61 per cent said stronger support for local business should be a priority for improvement in the Council area. The 39 per cent who did not select support for business said that business is already strong in the area and 1 in 3 did not feel this should be a Council priority.

Support for economic development and business appears to be relatively high amongst the community, with at least 6 in 10 feeling it should be a priority and more than 7 in 10 happy for some level of support to be provided by Council. Opposition only arises when funding is occurring from rates. When asked if they would support funding business development initiatives through rates 38 per cent of the community said they would support this however 35 per cent were opposed (21 per cent strongly opposed). If positioned appropriately, or if costs are minimal, there is likely to be higher community support for funding economic development activities through rates.

Looking at future trends of strategic importance, waste management was considered the most important issue followed by supporting the ageing population, young persons and families. Residents appear to be generally interested in ways that Council can support residents, more so than larger community issues such as housing density, climate change and population growth. Residents were least concerned over share businesses. Younger residents were more concerned about climate change and share businesses, as well as improved services for young people. Support for the aging population was generally highest from older age cohorts, while those in family years were more likely to feel that services for families, housing density and population growth were important considerations.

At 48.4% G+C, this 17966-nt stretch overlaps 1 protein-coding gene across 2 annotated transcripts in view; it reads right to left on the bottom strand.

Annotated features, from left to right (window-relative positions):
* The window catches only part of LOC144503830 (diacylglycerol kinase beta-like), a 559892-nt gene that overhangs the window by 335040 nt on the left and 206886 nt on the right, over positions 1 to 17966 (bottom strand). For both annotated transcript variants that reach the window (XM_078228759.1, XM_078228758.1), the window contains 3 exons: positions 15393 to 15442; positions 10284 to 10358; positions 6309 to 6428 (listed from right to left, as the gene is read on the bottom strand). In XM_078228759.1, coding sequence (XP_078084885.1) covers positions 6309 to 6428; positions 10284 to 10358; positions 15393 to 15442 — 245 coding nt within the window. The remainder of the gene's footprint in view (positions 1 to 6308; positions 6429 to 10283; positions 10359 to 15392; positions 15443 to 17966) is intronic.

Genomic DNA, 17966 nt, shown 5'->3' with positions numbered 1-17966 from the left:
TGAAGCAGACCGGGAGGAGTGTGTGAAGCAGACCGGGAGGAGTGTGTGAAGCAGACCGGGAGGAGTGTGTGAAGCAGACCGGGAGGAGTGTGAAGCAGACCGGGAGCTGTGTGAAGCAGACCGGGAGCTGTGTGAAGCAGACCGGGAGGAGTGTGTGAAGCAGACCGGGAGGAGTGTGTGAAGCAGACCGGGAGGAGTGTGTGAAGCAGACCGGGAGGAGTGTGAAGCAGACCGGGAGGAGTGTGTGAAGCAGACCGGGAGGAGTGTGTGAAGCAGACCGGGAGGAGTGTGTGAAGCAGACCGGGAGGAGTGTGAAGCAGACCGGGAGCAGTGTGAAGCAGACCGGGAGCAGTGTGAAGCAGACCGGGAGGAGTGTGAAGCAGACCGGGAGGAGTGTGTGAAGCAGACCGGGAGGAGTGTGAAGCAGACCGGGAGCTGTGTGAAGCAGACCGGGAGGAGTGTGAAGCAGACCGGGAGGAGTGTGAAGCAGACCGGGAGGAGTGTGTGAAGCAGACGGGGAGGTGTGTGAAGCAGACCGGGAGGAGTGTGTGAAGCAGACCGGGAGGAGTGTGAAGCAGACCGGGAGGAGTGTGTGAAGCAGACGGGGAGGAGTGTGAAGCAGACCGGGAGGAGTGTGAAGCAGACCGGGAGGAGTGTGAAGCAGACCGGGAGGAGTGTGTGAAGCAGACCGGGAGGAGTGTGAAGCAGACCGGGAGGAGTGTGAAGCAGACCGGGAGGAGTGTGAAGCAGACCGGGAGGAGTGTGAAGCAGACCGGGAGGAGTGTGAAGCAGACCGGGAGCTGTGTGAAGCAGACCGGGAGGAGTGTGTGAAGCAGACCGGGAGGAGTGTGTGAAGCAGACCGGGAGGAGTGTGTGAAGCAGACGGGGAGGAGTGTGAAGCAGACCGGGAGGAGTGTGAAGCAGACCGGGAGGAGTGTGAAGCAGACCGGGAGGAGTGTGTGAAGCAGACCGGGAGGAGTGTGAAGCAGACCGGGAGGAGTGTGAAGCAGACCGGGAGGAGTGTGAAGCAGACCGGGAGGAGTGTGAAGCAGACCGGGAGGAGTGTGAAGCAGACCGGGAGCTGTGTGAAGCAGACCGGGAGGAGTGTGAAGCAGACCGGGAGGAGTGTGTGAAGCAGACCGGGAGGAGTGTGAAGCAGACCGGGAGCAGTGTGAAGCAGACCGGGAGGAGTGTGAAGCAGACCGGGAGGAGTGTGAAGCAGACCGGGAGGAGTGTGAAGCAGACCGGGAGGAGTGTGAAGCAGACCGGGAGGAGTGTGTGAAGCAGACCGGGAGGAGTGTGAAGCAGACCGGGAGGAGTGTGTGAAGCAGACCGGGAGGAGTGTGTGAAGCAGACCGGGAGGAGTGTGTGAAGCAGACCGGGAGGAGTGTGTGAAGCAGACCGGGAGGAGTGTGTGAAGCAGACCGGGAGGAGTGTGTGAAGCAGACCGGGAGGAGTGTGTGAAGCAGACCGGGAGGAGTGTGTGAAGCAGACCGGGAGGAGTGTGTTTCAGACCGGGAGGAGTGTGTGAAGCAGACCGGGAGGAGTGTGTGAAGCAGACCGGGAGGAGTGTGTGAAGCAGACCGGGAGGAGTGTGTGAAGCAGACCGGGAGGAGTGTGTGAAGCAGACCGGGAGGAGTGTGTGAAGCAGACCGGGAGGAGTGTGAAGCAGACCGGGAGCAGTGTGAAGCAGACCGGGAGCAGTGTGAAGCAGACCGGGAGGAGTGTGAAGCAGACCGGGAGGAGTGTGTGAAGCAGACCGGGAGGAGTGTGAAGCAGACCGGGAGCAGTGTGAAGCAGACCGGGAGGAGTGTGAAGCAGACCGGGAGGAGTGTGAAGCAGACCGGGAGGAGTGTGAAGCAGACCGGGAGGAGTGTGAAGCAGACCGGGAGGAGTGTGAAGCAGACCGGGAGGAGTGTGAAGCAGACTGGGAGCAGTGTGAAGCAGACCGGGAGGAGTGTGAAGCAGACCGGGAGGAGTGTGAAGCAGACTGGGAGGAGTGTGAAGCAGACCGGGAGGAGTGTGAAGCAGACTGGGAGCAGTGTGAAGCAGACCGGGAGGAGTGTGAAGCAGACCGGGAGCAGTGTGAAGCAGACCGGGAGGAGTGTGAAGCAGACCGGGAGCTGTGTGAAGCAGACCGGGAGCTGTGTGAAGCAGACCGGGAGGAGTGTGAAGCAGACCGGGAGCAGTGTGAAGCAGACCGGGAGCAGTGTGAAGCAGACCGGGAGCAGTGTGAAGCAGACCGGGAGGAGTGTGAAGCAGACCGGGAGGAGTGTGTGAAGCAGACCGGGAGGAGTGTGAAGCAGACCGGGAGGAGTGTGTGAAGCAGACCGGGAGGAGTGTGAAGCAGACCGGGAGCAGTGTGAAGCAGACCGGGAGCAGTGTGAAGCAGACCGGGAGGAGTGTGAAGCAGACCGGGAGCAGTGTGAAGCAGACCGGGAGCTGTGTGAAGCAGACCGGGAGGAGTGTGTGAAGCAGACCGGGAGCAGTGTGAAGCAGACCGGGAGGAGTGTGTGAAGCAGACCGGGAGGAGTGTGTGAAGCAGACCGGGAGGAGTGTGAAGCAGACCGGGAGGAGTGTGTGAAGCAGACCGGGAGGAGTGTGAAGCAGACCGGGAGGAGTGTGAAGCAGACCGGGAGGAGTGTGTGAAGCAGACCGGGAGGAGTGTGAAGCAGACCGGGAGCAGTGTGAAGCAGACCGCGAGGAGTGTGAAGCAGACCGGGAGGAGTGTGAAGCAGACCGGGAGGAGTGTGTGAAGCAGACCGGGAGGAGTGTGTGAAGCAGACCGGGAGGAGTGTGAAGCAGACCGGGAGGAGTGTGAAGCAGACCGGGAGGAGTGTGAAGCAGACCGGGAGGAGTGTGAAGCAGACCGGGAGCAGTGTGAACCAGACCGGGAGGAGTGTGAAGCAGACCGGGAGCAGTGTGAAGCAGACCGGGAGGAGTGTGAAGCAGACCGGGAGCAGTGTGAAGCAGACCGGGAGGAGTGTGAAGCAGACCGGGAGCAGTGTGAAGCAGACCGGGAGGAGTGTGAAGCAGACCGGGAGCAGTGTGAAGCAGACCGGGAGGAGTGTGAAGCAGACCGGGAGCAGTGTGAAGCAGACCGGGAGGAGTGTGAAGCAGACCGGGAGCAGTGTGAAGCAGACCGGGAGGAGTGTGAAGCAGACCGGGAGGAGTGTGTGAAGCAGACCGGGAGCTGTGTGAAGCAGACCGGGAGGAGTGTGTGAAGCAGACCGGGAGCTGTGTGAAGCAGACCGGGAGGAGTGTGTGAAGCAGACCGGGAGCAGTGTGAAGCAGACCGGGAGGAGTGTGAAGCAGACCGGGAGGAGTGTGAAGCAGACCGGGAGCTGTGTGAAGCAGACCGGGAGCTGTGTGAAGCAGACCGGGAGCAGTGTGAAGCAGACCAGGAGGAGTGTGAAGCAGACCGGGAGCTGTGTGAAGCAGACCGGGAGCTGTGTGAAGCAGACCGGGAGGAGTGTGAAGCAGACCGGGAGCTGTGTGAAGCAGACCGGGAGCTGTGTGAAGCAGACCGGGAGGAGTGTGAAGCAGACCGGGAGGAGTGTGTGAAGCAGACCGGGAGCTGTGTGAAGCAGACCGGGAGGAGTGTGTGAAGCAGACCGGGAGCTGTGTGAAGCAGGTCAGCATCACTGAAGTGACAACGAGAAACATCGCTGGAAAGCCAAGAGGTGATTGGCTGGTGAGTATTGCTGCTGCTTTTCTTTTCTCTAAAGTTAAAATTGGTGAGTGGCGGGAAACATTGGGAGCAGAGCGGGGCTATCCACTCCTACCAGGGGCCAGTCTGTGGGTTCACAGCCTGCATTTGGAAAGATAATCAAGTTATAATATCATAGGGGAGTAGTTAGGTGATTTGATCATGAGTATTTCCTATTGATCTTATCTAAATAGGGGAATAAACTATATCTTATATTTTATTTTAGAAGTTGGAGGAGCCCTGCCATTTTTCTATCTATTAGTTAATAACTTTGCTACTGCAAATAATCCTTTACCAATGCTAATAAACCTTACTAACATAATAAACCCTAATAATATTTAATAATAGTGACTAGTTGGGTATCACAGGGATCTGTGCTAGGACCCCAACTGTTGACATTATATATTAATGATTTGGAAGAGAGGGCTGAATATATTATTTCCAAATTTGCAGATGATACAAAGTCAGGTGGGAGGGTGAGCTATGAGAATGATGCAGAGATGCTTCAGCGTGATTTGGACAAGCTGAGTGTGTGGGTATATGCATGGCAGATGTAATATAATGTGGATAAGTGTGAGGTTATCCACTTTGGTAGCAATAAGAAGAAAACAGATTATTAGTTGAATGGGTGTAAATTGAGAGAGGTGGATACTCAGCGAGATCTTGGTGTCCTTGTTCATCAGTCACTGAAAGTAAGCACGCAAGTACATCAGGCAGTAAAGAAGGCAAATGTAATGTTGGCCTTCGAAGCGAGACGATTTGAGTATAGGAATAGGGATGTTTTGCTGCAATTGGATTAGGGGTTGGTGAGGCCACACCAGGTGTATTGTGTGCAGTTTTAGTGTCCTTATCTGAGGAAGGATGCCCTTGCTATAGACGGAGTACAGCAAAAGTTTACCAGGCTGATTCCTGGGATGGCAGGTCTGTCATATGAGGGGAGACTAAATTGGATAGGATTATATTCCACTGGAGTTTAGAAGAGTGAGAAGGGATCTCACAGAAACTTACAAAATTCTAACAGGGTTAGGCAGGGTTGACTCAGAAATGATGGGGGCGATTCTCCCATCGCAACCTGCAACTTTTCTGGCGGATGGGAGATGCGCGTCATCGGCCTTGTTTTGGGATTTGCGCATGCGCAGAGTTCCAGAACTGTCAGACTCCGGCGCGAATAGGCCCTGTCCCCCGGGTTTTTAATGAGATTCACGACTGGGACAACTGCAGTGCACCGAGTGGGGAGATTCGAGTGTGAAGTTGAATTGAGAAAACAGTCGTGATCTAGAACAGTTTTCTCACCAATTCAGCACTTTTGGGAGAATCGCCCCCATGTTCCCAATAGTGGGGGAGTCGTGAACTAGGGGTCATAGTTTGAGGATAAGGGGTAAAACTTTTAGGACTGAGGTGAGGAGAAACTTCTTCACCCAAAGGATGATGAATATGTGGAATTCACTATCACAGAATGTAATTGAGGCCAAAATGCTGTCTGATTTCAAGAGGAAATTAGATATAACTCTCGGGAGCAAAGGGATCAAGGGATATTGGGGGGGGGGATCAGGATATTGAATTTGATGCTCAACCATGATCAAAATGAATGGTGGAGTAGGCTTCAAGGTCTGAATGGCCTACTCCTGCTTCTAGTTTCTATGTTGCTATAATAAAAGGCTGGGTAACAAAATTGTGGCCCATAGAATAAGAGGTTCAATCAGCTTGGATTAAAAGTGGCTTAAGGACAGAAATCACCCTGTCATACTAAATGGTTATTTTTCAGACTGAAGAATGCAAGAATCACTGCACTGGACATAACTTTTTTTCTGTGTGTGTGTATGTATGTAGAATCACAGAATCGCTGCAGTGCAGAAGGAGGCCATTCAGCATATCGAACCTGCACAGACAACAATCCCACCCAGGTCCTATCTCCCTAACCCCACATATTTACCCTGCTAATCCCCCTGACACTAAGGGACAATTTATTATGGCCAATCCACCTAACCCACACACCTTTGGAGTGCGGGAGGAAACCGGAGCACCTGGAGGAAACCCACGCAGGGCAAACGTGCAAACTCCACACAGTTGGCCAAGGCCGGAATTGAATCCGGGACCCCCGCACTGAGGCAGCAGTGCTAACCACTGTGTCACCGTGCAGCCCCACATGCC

Residents did not place as high importance on smart city involvement as the social support items above. However, they had generally good endorsement, with 2 in 3 rating it as important and very important.

As part of research collection for the future sports and recreation strategy, a question was included in this survey on active living. 58 per cent of residents had no suggestions for ways in which Council could assist with their activity levels. Most commonly mentioned suggestions were for footpath improvements that would reduce tripping hazards and make the paths more suitable for small wheeled items. Residents who had requests were also interested to see additional amenities and improvements to parks as well as community exercise programs that would be inclusive of different age groups (particularly older residents).

To raise awareness of the Planning and Development Code changes, the community were asked if they were aware of the proposed changes; what were their sentiments about the changes; and would they participate in consultation. 22 per cent residents were aware of the changes to the code going through State Government; 2 in 5 residents surveyed reported that they were neutral regarding the proposed changes to the planning and development plans; only 4 per cent of residents surveyed had taken part in the consultation process with an additional 7 per cent planning to and 18 per cent intending. 7 in 10 residents were not interested in taking part in government consultation.

Read the full report